And being feminine isn't necessarily a liability in an interview. "When women make direct eye contact," says Hasuike, "when they lean forward to ask a thoughtful question during the interview, it is very persuasive."

If this seems like too much to take in, don't worry. In the end, you only have to remember a few simple rules. If you're in search of a job, you must be able to demonstrate to a would-be employer that you can do a broad range of work, not just meet the bare minimum of the job description. To do that, focus on the work during the interview. (Not that you should tear up your resume. Part of focusing on the work is talking about how you tackled similar assignments earlier in your working life.) Talk about specific tools - market research, computer technology, the skills of your team - that you'd bring to bear on a problem. And be ready to detail how your approach would affect profitability.

As for employers, they have to assess every ounce of capability and fit, keeping one thing uppermost in mind: the ability to solve a problem - i.e., do the job. If the candidate can make a convincing display of that ability, it's time to ask the least gimmicky question of all: "When can you start?"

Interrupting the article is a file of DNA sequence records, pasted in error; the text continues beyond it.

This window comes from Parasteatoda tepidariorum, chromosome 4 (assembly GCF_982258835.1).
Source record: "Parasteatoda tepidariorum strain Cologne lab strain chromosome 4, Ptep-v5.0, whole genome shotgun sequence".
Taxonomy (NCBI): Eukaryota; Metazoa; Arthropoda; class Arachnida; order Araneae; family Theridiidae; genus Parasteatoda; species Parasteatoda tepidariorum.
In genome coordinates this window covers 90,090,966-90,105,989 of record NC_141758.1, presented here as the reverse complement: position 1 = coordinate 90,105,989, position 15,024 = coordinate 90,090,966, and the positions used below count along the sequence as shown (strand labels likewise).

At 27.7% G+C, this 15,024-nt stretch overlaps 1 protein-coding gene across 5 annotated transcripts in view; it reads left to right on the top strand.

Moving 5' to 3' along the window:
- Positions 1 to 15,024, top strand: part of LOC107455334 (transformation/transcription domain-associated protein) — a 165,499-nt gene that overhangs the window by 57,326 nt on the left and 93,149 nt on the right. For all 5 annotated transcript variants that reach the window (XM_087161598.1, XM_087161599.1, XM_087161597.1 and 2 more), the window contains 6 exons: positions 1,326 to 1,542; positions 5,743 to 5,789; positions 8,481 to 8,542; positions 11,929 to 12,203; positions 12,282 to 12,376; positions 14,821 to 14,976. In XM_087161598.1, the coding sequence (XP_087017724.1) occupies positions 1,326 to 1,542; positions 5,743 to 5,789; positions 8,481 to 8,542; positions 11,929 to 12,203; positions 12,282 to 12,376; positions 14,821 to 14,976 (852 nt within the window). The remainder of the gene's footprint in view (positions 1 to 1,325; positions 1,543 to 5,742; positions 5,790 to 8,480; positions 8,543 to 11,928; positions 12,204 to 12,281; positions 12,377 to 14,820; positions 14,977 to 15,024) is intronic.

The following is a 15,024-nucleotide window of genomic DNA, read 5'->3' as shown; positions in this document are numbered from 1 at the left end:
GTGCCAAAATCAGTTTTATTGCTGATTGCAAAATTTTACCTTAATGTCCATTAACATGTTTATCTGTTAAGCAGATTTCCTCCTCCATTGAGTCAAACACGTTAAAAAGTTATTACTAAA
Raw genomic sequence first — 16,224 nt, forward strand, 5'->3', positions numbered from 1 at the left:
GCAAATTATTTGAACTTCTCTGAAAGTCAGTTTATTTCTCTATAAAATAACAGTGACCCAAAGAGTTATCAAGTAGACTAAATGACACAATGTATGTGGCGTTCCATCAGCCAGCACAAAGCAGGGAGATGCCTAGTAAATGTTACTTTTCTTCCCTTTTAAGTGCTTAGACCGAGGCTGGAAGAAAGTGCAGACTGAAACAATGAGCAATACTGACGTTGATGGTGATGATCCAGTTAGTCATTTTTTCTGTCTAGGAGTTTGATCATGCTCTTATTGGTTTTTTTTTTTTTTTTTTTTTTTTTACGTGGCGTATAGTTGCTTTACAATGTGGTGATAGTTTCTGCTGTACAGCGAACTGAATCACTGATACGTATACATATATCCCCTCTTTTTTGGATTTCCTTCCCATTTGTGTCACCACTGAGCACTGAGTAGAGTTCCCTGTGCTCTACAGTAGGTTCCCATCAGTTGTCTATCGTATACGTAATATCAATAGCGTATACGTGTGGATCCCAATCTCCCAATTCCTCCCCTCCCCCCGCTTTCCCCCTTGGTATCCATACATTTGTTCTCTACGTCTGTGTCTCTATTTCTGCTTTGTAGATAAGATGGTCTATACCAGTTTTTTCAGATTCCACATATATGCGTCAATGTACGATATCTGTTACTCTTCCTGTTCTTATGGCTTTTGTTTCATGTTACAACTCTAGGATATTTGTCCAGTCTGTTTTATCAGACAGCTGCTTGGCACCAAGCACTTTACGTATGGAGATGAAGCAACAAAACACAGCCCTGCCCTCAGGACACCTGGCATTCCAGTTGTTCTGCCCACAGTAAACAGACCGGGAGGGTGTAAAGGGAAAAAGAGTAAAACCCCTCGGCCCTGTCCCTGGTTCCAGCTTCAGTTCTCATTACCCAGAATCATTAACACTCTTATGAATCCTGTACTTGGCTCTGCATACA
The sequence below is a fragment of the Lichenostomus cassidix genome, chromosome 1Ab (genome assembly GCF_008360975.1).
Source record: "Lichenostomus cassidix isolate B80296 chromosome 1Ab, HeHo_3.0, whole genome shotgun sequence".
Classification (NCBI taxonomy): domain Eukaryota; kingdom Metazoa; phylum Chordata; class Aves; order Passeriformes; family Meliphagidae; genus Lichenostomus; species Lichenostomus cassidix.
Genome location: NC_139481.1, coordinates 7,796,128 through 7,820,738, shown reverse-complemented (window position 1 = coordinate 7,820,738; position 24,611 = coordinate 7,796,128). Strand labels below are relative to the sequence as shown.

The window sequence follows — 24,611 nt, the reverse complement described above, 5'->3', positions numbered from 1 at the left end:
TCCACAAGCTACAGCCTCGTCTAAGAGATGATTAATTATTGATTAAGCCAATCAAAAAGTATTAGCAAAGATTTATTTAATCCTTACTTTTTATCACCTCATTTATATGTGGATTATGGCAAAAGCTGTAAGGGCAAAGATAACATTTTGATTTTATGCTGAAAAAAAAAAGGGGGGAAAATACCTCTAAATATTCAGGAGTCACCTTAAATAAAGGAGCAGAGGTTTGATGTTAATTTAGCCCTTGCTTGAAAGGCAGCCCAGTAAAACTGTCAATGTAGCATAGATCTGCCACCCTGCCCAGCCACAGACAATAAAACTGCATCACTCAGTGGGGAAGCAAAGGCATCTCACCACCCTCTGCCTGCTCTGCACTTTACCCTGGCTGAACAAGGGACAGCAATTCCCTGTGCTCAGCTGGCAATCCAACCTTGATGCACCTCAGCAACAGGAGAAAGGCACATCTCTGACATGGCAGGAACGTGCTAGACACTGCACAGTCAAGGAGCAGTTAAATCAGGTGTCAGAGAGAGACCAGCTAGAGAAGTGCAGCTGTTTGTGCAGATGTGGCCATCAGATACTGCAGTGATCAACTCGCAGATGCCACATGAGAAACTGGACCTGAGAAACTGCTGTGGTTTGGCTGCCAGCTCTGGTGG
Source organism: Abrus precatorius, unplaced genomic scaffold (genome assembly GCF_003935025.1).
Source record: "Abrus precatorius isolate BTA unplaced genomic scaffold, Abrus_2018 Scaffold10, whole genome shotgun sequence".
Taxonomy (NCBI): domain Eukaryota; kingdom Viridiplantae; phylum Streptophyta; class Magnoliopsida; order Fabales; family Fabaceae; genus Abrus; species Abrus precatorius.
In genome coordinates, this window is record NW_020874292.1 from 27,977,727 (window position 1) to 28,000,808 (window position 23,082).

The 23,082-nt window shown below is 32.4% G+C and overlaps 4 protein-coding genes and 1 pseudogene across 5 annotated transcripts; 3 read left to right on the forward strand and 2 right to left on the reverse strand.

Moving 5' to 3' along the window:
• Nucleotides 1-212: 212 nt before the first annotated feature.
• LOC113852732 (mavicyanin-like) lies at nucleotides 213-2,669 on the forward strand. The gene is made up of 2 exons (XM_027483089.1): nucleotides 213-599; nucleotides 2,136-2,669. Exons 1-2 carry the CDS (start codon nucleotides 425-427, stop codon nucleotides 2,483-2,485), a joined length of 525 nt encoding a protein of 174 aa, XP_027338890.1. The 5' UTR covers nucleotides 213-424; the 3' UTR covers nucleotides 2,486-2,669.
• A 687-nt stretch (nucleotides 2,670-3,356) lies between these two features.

Please tell us what you think of this article.


Copyright (c) 1996 Nancy K. Austin. Reprinted here by Nancy Austin's kind permission. This article appeared originally in the March 1996 issue of Working Woman magazine.

Nancy Austin is the author of The Assertive Woman, the first book about assertiveness for women (over 400,000 copies in print), and co-author, with Tom Peters, of the management classic A Passion for Excellence. Nancy can be reached at nkaustin@cruzio.com.